The most extreme climate transitions in Earth history are recorded by Neoproterozoic glacial deposits with overlying "cap" carbonate rocks indicating a potential snowball, or ice-entombed, Earth. Giant symmetrical wave ripples preserved within these rocks are often interpreted to form under extreme wave conditions. Using a new model for ripple formation, we show that the first-order control on forming this type of ripple is sediment size, not wave climate. New measurements of ripple wavelengths and particle sizes from the approx. 635 million-year-old Nuccaleena Formation, Australia, indicate that the giant ripples are generally composed of coarse to very coarse sand, indicating that they likely formed under normal wave conditions. Numerical simulations of flow over ripples suggest that the ripples may have formed over long time periods with variable wave climates in conjunction with rapid seabed cementation. Together our analysis indicates that, rather than extreme wave conditions, the giant wave ripples are a consequence of the unusual mode of carbonate precipitation during this unusual period of Earth history.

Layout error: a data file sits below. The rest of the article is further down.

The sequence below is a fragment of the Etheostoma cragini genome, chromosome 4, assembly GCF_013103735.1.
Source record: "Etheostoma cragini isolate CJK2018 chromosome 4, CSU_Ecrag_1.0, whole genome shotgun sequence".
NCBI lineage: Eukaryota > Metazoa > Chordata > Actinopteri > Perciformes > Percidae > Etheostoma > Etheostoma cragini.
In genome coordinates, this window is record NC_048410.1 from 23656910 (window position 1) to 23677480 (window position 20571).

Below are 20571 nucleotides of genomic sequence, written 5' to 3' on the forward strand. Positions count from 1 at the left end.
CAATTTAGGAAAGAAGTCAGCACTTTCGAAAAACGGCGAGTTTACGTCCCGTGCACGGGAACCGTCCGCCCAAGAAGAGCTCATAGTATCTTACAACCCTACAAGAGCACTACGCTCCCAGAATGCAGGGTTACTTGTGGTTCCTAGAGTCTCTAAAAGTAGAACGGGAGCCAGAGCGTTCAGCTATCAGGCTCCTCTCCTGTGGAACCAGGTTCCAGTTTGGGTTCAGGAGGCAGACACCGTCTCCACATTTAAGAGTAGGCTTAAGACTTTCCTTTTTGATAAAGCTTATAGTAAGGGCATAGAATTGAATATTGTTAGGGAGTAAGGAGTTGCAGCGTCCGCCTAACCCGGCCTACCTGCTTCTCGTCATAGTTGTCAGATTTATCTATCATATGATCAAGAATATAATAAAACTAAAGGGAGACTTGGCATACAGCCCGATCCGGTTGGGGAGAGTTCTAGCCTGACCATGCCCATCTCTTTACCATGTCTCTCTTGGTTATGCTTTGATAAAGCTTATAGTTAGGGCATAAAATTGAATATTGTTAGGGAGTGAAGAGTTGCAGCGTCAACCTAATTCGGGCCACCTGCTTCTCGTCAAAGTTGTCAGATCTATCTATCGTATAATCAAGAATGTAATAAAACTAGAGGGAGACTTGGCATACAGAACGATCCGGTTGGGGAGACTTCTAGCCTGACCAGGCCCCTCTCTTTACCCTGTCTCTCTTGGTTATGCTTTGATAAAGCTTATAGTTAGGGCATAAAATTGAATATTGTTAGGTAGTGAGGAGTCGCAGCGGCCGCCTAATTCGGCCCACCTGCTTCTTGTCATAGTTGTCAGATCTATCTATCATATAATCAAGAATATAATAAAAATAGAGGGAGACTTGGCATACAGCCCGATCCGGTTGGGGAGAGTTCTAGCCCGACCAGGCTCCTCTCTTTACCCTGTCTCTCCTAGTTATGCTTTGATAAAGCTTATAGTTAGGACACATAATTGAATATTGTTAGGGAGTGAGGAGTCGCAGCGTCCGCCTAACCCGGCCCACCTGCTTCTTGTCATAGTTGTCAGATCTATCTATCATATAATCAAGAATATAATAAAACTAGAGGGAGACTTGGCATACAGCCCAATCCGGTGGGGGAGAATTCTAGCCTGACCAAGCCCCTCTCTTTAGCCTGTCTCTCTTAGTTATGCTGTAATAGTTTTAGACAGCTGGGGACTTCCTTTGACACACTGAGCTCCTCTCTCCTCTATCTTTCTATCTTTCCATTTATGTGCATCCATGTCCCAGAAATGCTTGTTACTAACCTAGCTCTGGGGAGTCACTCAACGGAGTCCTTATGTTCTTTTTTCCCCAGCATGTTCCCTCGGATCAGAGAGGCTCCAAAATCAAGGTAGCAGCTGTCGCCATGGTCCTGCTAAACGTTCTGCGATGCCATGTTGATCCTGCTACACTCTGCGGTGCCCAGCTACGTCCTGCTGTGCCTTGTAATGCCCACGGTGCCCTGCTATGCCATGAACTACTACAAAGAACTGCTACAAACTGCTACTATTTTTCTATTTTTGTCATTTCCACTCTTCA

Influence of drainage divide structure on the distribution of mountain peaks
James A. Spotila, Department of Geosciences, Virginia Tech, Blacksburg, Virginia 24061, USA. Posted online 29 June 2012; doi: 10.1130/G33338.1.
People have long been fascinated by mountainous topography, yet peaks and ridges have been left at the periphery of scientific investigation of landscape evolution, which traditionally has focused on valley-shaping processes. Author James Spotila shows that the distribution of mountain peaks conforms closely with drainage divide structure. Specifically, peaks occur along the intersection of drainage divides, and are not randomly distributed throughout the landscape. This is likely because dra
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Geological Society of America